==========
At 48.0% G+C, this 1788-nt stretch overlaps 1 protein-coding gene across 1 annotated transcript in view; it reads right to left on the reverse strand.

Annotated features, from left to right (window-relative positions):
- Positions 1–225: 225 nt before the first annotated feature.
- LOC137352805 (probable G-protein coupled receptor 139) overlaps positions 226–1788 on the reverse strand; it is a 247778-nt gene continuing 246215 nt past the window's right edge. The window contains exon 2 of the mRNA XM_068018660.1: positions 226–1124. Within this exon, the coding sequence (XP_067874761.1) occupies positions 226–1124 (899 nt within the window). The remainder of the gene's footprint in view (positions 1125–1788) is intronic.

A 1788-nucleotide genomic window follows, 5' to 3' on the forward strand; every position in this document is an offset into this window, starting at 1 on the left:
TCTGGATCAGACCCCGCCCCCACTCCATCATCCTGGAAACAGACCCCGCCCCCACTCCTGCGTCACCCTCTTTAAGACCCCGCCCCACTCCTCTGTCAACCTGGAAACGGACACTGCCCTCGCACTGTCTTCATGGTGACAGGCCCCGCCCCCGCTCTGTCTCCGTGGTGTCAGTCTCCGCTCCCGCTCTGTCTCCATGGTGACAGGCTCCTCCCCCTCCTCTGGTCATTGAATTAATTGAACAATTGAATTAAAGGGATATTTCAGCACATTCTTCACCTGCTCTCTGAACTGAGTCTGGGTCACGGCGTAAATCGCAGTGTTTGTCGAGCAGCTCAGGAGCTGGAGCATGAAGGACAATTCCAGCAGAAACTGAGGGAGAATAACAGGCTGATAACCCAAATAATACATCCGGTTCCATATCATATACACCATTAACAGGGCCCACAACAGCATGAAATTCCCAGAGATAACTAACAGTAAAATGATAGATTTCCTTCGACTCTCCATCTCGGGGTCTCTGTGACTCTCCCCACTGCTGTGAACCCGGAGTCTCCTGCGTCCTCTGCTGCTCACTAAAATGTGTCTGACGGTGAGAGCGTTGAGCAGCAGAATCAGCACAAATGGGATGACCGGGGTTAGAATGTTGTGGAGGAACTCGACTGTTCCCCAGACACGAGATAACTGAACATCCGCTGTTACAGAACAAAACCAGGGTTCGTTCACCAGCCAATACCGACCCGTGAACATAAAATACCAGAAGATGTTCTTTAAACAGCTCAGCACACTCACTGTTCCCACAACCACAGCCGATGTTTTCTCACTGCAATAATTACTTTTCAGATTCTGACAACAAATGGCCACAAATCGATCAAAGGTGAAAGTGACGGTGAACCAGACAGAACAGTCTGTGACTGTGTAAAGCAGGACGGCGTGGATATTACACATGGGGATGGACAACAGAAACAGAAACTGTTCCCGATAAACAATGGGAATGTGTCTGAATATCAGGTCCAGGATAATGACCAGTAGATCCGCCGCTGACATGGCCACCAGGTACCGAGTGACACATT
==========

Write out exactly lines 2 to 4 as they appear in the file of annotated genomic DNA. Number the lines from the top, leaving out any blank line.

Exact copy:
Annotated features, from left to right (window-relative positions):
- Positions 1–225: 225 nt before the first annotated feature.
- LOC137352805 (probable G-protein coupled receptor 139) overlaps positions 226–1788 on the reverse strand; it is a 247778-nt gene continuing 246215 nt past the window's right edge. The window contains exon 2 of the mRNA XM_068018660.1: positions 226–1124. Within this exon, the coding sequence (XP_067874761.1) occupies positions 226–1124 (899 nt within the window). The remainder of the gene's footprint in view (positions 1125–1788) is intronic.